Ranking the American Guinea Pig Films

When it comes to the world of extreme horror cinema, few titles are as iconic as the Japanese Guinea Pig series from the 1980’s. During the 90’s they became incredibly sought after VHS titles, a must have for fans of underground gore flicks. To date there have been a couple different home video releases on DVD, but they are currently out of print and will fetch a pretty penny on eBay. Back in 2014, as a tribute to those original Japanese films, Stephen Biro and Unearthed Films started their own series of extreme horror, the American Guinea Pig series. What follows is my ranking of the AGP films. While it doesn’t appear that the series is done, these movies are excellent and deserve to be watched.

4. AGP: Sacrifice (2017)

Haunted by the death of his father and other psychological traumas, Daniel returns to the home where he was raised. Faced with intense emotional scars, as well as physical — which are realized by the years of self-harm depicted by the cuttings adorning his body — he enters the bathroom to begin a journey of self-exploration, self-mutilation and quite possibly, self-enlightenment. Prepared only with three white candles and some crude instruments, Daniel attempts to beckon the embrace of the Goddess Ishtar to assist him on his self-illumination.

This debut directorial effort from Poison Rouge is pretty unsettling. You can’t help but feel for the main character due to the trauma he experienced in his past. He is longing for some kind of nirvana, going to great lengths to accomplish this. The story doesn’t get any more involved than that, but it didn’t need to. The real star here is the spectacular gore effects. There are numerous scenes of unflinching brutality, that is sure to make even the most hardened extreme horror veterans cringe. I definitely want to see more of Rouge’s work.

3. AGP: Bloodshock (2015)

American Guinea Pig: Bloodshock (2015)

A man is imprisoned by a psychotic doctor who tortures him in increasingly gruesome ways in order to extract chemicals from his bloodstream. Along the way, he develops a relationship with a female prisoner.
The second entry into the American Guinea Pig series was a tremendous follow up to the original film. Directed by Marcus Koch (who was part of the amazing team that did the special effects on the first movie), this picture successfully continued the brutality displayed in the first film. The mad scientist/crazy doctor motif is one of the most iconic in the horror genre, and the way that was displayed in this film was jaw dropping. This movie is beautifully sick, and has one of the most insane endings I’ve ever seen.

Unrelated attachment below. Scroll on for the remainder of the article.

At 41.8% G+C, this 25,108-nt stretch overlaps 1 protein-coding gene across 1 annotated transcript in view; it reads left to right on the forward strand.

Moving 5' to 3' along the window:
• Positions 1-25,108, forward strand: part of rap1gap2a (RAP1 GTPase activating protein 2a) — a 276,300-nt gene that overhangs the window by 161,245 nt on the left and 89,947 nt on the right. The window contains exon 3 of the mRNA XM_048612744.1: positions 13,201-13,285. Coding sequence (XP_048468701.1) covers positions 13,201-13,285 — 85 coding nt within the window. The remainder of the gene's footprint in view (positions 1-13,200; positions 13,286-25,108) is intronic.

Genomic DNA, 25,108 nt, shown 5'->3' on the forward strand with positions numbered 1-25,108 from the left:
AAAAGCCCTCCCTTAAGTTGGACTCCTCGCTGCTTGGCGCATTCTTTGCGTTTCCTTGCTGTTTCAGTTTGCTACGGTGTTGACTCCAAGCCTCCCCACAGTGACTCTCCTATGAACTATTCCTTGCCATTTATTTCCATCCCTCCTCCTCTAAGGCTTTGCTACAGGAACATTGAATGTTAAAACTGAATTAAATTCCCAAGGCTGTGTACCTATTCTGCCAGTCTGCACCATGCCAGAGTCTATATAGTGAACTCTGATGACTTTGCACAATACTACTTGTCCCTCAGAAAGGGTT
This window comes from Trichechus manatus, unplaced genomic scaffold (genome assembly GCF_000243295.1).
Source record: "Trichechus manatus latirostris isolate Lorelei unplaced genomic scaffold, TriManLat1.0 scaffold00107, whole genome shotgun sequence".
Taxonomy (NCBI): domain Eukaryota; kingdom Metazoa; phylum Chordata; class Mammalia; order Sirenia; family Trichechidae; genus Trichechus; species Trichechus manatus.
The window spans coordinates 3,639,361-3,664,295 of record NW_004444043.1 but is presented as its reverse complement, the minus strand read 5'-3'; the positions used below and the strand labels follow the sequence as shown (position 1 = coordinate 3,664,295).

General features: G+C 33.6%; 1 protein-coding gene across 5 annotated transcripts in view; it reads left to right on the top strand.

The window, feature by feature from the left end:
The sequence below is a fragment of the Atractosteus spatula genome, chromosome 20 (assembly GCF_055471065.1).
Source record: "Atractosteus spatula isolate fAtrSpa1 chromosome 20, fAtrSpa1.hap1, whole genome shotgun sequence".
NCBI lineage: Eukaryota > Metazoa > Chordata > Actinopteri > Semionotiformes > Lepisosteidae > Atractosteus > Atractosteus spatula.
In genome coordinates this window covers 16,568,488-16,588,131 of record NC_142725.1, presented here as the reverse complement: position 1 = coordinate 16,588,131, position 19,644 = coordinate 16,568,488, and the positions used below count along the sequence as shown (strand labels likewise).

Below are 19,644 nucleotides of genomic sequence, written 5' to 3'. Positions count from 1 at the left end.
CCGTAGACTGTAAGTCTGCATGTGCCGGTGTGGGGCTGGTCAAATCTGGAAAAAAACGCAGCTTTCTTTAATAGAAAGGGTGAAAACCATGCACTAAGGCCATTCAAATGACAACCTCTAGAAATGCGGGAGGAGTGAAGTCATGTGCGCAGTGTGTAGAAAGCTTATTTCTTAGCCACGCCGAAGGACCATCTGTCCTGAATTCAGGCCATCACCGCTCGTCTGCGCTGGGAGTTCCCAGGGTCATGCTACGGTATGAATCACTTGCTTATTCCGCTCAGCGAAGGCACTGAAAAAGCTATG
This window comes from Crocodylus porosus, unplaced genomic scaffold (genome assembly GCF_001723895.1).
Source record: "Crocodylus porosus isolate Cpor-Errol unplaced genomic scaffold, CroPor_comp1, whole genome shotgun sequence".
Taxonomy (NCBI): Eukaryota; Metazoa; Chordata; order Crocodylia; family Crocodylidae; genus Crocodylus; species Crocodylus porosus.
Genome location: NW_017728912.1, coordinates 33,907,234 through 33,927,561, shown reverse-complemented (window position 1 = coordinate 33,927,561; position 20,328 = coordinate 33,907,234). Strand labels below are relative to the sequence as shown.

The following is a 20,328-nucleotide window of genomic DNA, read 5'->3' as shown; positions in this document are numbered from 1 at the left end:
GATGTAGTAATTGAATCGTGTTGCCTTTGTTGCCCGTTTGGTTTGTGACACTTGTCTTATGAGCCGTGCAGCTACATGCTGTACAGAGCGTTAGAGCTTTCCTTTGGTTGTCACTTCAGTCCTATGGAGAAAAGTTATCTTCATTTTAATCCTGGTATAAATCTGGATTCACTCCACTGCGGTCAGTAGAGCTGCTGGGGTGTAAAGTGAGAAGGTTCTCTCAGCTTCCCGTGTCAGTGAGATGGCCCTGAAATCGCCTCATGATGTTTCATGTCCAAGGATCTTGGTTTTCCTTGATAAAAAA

2. The Song of Solomon (2017)

Jessica Cameron and Gene Palubicki in American Guinea Pig: The Song of Solomon (2017)

Mary witnesses the brutal suicide of her Father. His death unleashes the savage forces of demonic possession in his daughter. The End of Days is upon the world, famine, drought, looting and chaos is ripping the world apart and the Catholic Church is trying to save an innocent soul from the ravages of satanic possession. Wave after wave of holy men are sent to confront the possessed.

This particular film has a different feel than the others. While still classified under the banner of “extreme horror,” there’s a lot more at work here. While the gore effects are there, and they are awesome, they aren’t the main star of this film. Intensely driven by a sinister plot and terrific acting, Song of Solomon is a truly terrifying foray into the world of demonic possession and exorcism. This is not just one of the best extreme horror films of 2017, it’s one of the best period.

1. AGP: Bouquet of Guts and Gore (2014)

American Guinea Pig: Bouquet of Guts and Gore (2014)

Two women are abducted by a group of snuff filmmakers and brought into a Hellish nightmare of unmistakable brutality, viciousness and destruction that will leave every viewer shocked, amazed and awestruck.
Written and directed by Stephen Biro, this first film is an excellent tribute to the original Japanese series and a great way to kickstart the new one. This is one of those movies that makes you feel like you need a shower. Not a whole lot of dialogue, just 70ish minutes of pure unadulterated gore-soaked violence. This is NOT a film for everyone.
About Chuck Ransford 100 Articles
Ah now for the one thing everyone loathes...writing about themselves! Well for starters, my name is Chuck, and I am a south Jersey transplant living in Amish country. I’ve been a horror fan since 5th grade, about 16 years ago. My horror fandom started when I got my hands on a copy of Jay Anson’s novel The Amityville Horror. The book terrified me, and I knew I just had to watch the movie. An older cousin of mine had a copy of it, and that was the genesis of my obsession with the genre. Over the years I have expressed my horror fandom in many ways. Since about 2005 I have been regularly attending horror conventions. These have been great ways to amass collectibles, movies, and to meet some of my favorite celebrities. My best friend Mike and I used to run our own horror blog years ago, and we also dabbled in script writing. I am looking forward to going back to writing about horror, something I’ve always loved. When I’m not working (I work at PNC Bank), my non-horror interests are studying theology and economics, watching Japanese tokusatsu, and doing play-by-play commentary for professional wrestling. I’m also a member of the Barbershop Harmony Society and singing in a Barbershop quartet. Oh, and I’m probably the biggest fan of the Golden Girls you’ll ever meet. My top 5 horror flicks (definitely subject to change): 1. Cannibal Holocaust (1980) 2. Basket Case (1982) 3. Texas Chain Saw Massacre (1974) 4. The Beyond (1981) 5. Dawn of the Dead (1978)